Indigenous Healing Techniques and Counseling
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“I see the future of counseling as one where we develop theories that are more inclusive.”
Dr. Edil Torres Rivera, Professor of Counseling and Coordinator of the Latinx Cluster at Wichita State University
Western psychotherapy suffers from its own biases. Through a long history of colonization, Western society’s Eurocentric views have excluded not only individuals and cultures but entire modes of thought. That myopia has hindered the efficacy and reach of counseling and psychotherapy. Fortunately, it’s starting to change.
Indigenous healing techniques, long a victim of the colonial mindset, are finally being re-examined and reintroduced with a respect that’s historically been missing. These tools and approaches can significantly benefit counselors and their clients, helping address the complex needs of a diverse population. And by revisiting techniques previously lost to bias, counseling and psychotherapy may experience a renaissance that reinvigorates the field.
The future of counseling and psychotherapy is decolonized and diverse. Read on to learn more about that future and how Indigenous healing techniques play a role in it.
Meet the Expert: Edil Torres Rivera, PhD
Dr. Edil Torres Rivera is a professor of counseling and coordinator of the Latinx cluster at Wichita State University. His primary research focuses on complexity and how Indigenous healing techniques are a necessary ingredient when working with ethnic minority populations in the United States.
Dr. Torres Rivera earned his master’s in counseling psychology with a concentration in mental health counseling from Boston University, and his PhD in educational psychology with a concentration in multicultural counseling from the University of Connecticut.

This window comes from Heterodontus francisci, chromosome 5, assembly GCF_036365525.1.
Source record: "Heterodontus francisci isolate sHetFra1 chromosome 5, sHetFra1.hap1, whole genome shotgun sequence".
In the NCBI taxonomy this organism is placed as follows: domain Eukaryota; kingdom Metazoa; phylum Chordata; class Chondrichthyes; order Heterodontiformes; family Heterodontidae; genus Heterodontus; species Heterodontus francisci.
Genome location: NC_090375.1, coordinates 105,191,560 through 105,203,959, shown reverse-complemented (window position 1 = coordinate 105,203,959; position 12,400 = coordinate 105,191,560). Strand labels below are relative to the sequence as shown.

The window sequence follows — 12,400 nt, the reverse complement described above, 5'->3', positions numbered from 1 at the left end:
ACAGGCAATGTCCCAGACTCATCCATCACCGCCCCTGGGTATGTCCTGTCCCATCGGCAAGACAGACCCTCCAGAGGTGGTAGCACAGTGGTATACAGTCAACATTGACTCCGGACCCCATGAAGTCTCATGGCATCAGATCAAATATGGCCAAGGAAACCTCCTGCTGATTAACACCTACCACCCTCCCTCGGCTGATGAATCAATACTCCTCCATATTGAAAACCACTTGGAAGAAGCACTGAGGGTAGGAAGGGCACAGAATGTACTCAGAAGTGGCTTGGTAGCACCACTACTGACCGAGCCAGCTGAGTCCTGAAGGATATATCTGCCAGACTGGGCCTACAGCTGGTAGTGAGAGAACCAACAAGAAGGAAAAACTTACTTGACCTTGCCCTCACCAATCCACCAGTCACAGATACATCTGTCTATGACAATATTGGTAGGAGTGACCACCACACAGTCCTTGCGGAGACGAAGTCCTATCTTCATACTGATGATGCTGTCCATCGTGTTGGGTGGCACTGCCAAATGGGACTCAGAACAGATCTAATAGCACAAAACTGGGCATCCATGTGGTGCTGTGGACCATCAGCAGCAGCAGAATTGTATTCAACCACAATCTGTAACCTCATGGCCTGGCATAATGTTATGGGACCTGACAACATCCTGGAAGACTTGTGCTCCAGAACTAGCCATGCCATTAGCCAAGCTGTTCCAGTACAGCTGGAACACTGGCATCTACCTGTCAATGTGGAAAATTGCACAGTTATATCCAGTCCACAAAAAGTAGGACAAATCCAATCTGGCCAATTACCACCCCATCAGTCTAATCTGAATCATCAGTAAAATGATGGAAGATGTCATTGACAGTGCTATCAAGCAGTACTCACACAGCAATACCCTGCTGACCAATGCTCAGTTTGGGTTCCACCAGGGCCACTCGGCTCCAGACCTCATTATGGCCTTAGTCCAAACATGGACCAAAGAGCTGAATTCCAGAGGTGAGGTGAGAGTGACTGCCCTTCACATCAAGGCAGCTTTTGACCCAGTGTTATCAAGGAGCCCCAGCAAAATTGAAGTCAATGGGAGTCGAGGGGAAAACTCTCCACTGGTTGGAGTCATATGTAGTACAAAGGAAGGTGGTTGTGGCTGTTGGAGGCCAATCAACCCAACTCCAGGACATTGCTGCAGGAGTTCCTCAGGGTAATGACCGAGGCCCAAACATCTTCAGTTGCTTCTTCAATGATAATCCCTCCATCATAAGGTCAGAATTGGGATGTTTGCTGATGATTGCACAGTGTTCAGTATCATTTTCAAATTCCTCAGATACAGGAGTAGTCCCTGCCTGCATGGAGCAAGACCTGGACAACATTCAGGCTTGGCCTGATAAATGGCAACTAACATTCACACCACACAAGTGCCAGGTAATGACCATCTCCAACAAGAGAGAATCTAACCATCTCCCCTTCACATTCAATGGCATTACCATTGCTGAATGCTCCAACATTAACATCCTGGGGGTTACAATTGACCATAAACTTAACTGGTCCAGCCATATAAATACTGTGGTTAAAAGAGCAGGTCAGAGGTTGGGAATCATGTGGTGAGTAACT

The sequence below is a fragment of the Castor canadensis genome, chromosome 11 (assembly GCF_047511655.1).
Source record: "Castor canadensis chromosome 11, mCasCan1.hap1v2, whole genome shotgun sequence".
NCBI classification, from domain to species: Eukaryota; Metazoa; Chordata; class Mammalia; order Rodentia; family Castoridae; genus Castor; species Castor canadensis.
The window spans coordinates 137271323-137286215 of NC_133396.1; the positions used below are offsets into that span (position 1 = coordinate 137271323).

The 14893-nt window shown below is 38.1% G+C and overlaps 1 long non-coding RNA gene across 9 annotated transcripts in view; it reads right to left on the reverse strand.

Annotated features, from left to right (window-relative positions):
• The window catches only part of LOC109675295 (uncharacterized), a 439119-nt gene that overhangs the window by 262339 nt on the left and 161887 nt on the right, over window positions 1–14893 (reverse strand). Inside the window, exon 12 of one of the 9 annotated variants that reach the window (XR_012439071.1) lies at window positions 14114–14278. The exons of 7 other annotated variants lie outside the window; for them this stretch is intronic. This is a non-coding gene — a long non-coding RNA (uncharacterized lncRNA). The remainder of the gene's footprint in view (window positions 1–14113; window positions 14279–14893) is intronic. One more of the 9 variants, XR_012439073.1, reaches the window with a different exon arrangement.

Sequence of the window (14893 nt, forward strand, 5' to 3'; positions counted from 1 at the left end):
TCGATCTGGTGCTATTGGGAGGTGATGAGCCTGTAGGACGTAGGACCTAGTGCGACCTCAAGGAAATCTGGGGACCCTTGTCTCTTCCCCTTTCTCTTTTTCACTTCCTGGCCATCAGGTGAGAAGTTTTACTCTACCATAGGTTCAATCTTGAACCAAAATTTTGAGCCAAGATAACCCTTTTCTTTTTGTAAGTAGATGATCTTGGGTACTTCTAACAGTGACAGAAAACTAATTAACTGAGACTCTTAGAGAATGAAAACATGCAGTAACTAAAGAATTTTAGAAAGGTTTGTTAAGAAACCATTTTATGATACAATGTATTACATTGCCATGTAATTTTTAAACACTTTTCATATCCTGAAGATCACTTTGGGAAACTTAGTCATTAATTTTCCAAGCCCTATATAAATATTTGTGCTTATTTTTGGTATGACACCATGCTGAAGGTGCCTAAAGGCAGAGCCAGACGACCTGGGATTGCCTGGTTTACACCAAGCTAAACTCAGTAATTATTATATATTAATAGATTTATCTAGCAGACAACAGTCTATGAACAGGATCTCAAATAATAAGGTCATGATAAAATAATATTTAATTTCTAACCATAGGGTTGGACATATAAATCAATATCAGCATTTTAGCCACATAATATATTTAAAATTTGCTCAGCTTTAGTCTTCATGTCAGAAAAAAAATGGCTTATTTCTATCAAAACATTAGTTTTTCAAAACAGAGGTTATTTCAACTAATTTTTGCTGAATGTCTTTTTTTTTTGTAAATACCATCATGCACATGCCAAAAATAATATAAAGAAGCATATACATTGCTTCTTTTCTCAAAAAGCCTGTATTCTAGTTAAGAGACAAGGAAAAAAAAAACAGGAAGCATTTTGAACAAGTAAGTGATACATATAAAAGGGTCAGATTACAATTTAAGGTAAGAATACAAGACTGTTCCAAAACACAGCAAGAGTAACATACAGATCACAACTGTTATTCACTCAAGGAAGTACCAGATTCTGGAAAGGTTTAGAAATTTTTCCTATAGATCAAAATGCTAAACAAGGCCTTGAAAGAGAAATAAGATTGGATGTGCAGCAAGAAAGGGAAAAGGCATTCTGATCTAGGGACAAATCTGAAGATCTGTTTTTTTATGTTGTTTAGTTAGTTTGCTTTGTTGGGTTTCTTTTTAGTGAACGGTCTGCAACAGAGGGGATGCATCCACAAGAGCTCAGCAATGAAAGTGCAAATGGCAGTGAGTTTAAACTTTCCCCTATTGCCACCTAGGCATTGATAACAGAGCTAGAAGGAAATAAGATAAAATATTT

His work has appeared in the Journal of Multicultural Counseling and Development, Journal of Counseling and Development, Journal of Addictions and Offender Counseling, and many more. He currently serves on the editorial boards of the Interamerican Journal of Psychology and the Journal for Social Action in Counseling and Psychology. Dr. Torres Rivera is also president-elect of the American Counseling Association (ACA).
Decolonizing Counseling with Indigenous Healing Techniques
“One of the biggest misconceptions is the idea that there’s only one way to look at the world, only one way to understand reality,” Dr. Torres Rivera says. “If you believe the only history of civilization is Western—the Romans and the Greeks—then you forget the Egyptians in Africa, the Aztecs in Central America, the Incas in South America. You leave out 80 percent of the world.”
Multicultural counseling seeks to accept and integrate a multiplicity of histories and experiences. By doing so, it begins decolonizing some of the language and thinking coded towards the Eurocentric approach. This isn’t lip service; there are measurable effects. Evidence suggests that the imposition of a universal psychology across diverse groups has been wrong and actively harmful: replacing Indigenous healing with Western psychotherapy may have contributed to high suicide rates among native populations (APA 2009).
“The ideas of decolonization and Indigenous healing techniques are interrelated,” Dr. Torres Rivera says. “The movement now is: let’s decolonize, but also indigenize. And in order for us to indigenize our techniques, we need to go back and look at how history was written.”
Indigenous healing techniques exist across a wide and varied spectrum. On one hand, Dr. Torres Rivera analogizes them with household treatments, such as tea and honey, which have been passed down over generations, and shown efficacy, without ever being exposed to (or needing to be exposed to) the Western system of testing and approval.